The existing concrete pipes under the road to Dowse's Beach in Barnstable, Mass., were too small, leading to degraded water quality in Phinney's Bay. The restoration project called for installation of a 4x10-foot precast concrete box culvert under the beach road to restore tidal flow to the area. Photos: Horsley Witten Group

The WRP also publishes a Coastal Tidal Restriction Atlas to help towns determine where problems exist in their region. The group can be a resource for public works departments in other ways as well, said Durey, by providing technical guidance and helping towns secure the right kinds of permits for their projects—particularly if the towns are not initially aware that in addition to the infrastructure replacement, their project also has environmental implications.

“We strongly encourage DPWs and other town officers to contact our program when they have a question about whether a culvert is tidally restrictive,” said Durey. “If they don't know, it can cause permit problems. They may be required to go back and include the restoration.”


The Phinney's Bay project in Barnstable is one of several recent projects of this type in the region. (The WRP has been involved in other projects in Barnstable but was not directly involved in the Phinney's Bay initiative, said Durey.) According to Jacobsen, the projected cost of the project was $260,000 and it was funded by a variety of sources, including federal grants.

In Phinney's Bay, the public works department replaced two concrete pipes under the beach access road with a 32-foot-long, 4x10-foot precast concrete box culvert. That size was decided on based on a cost/benefit analysis to determine what would produce balanced flushing and optimum salinity levels in the bay, said Rich Claytor, principal with Horsley Witten Group, the Sandwich, Mass.-based environmental engineering firm contracted for Phinney's Bay and several other culvert replacement projects.

“We try to come up with an optimum size and geometry based on cost,” said Claytor. “We put pressure transducers in the water to measure the elevation for a month to record the average tides—to get a range of what the tide is doing upstream and downstream. Then we model the existing opening using a variety of different culvert capacity software.”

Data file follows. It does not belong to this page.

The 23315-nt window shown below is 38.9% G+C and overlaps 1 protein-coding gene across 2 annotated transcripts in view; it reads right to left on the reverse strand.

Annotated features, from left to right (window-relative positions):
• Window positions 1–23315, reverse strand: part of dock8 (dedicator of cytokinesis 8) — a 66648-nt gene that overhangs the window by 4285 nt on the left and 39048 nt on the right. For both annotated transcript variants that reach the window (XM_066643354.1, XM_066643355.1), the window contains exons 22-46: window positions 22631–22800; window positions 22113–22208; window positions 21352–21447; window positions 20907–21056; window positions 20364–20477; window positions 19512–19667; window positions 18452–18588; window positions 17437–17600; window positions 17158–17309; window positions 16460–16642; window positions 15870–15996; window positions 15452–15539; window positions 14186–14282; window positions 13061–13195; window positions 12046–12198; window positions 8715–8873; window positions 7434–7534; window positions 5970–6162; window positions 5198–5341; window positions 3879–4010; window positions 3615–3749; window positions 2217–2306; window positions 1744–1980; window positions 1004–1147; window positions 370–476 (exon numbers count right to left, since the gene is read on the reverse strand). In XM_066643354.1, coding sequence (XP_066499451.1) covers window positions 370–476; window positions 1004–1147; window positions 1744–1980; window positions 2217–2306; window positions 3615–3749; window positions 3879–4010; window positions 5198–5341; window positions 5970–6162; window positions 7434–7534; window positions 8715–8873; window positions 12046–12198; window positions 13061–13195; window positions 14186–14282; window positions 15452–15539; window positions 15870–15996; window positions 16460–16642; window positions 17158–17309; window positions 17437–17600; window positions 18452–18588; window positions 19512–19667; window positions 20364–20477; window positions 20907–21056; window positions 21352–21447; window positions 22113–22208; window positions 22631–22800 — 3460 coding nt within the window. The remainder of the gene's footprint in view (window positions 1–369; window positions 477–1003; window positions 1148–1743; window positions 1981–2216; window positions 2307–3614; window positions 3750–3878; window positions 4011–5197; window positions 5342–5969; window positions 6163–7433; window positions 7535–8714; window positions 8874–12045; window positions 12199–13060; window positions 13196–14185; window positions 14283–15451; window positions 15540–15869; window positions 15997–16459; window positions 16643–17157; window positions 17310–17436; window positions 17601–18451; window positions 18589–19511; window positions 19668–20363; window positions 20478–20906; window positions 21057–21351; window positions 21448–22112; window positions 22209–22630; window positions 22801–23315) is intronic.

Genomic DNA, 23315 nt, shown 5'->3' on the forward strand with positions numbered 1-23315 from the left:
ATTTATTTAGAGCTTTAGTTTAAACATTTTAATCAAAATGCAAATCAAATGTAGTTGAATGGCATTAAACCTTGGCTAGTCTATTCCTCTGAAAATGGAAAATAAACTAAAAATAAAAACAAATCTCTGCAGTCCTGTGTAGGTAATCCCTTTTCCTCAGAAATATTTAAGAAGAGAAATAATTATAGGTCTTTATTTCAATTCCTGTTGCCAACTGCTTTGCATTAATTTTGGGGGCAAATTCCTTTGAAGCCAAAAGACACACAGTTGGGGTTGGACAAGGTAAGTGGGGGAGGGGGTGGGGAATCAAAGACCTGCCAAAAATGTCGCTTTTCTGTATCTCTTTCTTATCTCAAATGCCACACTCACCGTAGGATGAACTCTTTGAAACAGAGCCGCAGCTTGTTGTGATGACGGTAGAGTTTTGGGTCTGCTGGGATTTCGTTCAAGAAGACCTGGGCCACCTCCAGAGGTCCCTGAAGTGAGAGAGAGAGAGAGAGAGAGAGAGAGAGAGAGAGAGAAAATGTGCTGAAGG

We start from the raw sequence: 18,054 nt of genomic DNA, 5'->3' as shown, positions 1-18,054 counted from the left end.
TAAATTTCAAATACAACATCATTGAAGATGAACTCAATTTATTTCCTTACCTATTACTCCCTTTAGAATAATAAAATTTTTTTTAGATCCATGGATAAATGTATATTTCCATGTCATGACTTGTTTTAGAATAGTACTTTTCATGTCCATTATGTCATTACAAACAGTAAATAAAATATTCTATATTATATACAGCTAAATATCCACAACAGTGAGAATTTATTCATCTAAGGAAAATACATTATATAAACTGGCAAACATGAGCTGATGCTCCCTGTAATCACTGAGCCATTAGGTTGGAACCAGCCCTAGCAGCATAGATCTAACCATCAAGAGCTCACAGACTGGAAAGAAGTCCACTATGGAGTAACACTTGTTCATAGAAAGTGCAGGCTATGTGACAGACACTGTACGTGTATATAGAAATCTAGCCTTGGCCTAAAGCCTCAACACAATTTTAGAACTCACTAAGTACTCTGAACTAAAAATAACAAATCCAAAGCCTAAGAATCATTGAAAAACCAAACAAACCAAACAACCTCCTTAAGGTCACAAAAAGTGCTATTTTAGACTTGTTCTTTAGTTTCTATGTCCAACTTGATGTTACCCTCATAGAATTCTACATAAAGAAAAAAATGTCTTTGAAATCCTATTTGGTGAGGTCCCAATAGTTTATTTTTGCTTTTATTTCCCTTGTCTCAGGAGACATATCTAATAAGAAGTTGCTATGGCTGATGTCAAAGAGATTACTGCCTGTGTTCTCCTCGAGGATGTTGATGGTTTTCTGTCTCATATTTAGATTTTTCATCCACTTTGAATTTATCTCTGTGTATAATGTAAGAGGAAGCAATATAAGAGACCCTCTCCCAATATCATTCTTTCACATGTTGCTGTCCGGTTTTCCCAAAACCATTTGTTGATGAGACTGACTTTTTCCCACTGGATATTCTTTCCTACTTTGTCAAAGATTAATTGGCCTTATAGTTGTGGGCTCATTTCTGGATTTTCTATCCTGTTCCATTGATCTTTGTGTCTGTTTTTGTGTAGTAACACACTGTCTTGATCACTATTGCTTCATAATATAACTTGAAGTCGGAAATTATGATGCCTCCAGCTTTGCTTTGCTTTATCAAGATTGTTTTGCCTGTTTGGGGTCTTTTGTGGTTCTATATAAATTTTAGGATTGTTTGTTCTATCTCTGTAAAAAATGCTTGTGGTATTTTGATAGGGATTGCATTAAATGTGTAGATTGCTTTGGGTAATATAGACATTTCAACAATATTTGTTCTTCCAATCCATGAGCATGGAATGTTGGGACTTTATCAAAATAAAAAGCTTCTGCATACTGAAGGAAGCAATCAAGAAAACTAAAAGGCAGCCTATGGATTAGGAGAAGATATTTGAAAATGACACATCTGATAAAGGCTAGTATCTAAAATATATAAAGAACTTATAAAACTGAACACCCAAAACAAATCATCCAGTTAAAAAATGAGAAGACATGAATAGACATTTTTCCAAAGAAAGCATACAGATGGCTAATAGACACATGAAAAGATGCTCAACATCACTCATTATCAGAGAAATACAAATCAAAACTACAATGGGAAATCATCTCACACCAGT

Horsley Witten helped the Barnstable public works department conduct the feasibility study for the effort, determine the culvert size and design, and helped secure local, state, and federal permits for the project, Claytor said.

“We also had to build a temporary culvert adjacent to the permanent structure to allow tidal exchange during construction,” said Claytor. “That adds cost, but if you have critters living in the embayment, they need tidal exchange to survive.”

Other important considerations for Phinney's Bay were location and timing, particularly given the time of year. “This road goes out to a coastal beach access, so it's very popular,” said Claytor. “We have to get the road back open for beach season.”


Durey of the WRP is familiar with the challenges faced at the local level, having worked as a local conservation agent prior to joining the state. He knows that local level infrastructure improvement and state and federal conservation efforts don't always gel, and his aim is to make sure that through proper planning, those groups connect on projects like these.

“Historically, there has been a disconnect between those efforts,” said Durey. “The opportunity really lies in advance planning—for the transportation and the restoration people to work enough in advance to plan these projects in collaboration.”